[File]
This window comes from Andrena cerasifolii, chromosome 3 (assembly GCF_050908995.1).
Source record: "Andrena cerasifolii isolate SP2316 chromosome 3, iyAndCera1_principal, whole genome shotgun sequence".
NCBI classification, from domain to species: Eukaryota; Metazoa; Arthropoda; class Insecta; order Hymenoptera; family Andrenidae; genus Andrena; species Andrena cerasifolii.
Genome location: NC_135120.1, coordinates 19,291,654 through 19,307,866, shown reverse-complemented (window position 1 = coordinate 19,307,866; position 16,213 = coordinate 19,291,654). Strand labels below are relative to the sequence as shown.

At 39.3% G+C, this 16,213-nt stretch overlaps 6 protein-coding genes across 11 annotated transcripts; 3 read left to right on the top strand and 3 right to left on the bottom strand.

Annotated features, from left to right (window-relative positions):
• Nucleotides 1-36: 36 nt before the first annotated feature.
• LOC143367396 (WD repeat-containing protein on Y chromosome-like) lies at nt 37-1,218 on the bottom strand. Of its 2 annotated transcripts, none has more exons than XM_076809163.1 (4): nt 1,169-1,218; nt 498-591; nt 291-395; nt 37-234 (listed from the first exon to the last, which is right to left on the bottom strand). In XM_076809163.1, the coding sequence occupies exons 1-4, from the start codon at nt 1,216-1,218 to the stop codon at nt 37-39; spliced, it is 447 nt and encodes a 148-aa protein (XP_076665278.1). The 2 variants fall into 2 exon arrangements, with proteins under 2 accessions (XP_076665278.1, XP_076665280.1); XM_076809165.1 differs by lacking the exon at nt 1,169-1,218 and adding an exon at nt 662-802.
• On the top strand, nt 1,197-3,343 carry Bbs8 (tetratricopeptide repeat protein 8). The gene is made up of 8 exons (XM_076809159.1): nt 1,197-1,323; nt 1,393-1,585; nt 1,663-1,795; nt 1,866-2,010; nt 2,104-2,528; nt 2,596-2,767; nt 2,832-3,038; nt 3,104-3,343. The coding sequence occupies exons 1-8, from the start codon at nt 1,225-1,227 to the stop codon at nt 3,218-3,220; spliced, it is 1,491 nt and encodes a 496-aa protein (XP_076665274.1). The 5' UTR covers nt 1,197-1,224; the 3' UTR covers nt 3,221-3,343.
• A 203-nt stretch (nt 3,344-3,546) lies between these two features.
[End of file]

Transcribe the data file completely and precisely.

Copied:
This window comes from Andrena cerasifolii, chromosome 3 (assembly GCF_050908995.1).
Source record: "Andrena cerasifolii isolate SP2316 chromosome 3, iyAndCera1_principal, whole genome shotgun sequence".
NCBI classification, from domain to species: Eukaryota; Metazoa; Arthropoda; class Insecta; order Hymenoptera; family Andrenidae; genus Andrena; species Andrena cerasifolii.
Genome location: NC_135120.1, coordinates 19,291,654 through 19,307,866, shown reverse-complemented (window position 1 = coordinate 19,307,866; position 16,213 = coordinate 19,291,654). Strand labels below are relative to the sequence as shown.

At 39.3% G+C, this 16,213-nt stretch overlaps 6 protein-coding genes across 11 annotated transcripts; 3 read left to right on the top strand and 3 right to left on the bottom strand.

Annotated features, from left to right (window-relative positions):
• Nucleotides 1-36: 36 nt before the first annotated feature.
• LOC143367396 (WD repeat-containing protein on Y chromosome-like) lies at nt 37-1,218 on the bottom strand. Of its 2 annotated transcripts, none has more exons than XM_076809163.1 (4): nt 1,169-1,218; nt 498-591; nt 291-395; nt 37-234 (listed from the first exon to the last, which is right to left on the bottom strand). In XM_076809163.1, the coding sequence occupies exons 1-4, from the start codon at nt 1,216-1,218 to the stop codon at nt 37-39; spliced, it is 447 nt and encodes a 148-aa protein (XP_076665278.1). The 2 variants fall into 2 exon arrangements, with proteins under 2 accessions (XP_076665278.1, XP_076665280.1); XM_076809165.1 differs by lacking the exon at nt 1,169-1,218 and adding an exon at nt 662-802.
• On the top strand, nt 1,197-3,343 carry Bbs8 (tetratricopeptide repeat protein 8). The gene is made up of 8 exons (XM_076809159.1): nt 1,197-1,323; nt 1,393-1,585; nt 1,663-1,795; nt 1,866-2,010; nt 2,104-2,528; nt 2,596-2,767; nt 2,832-3,038; nt 3,104-3,343. The coding sequence occupies exons 1-8, from the start codon at nt 1,225-1,227 to the stop codon at nt 3,218-3,220; spliced, it is 1,491 nt and encodes a 496-aa protein (XP_076665274.1). The 5' UTR covers nt 1,197-1,224; the 3' UTR covers nt 3,221-3,343.
• A 203-nt stretch (nt 3,344-3,546) lies between these two features.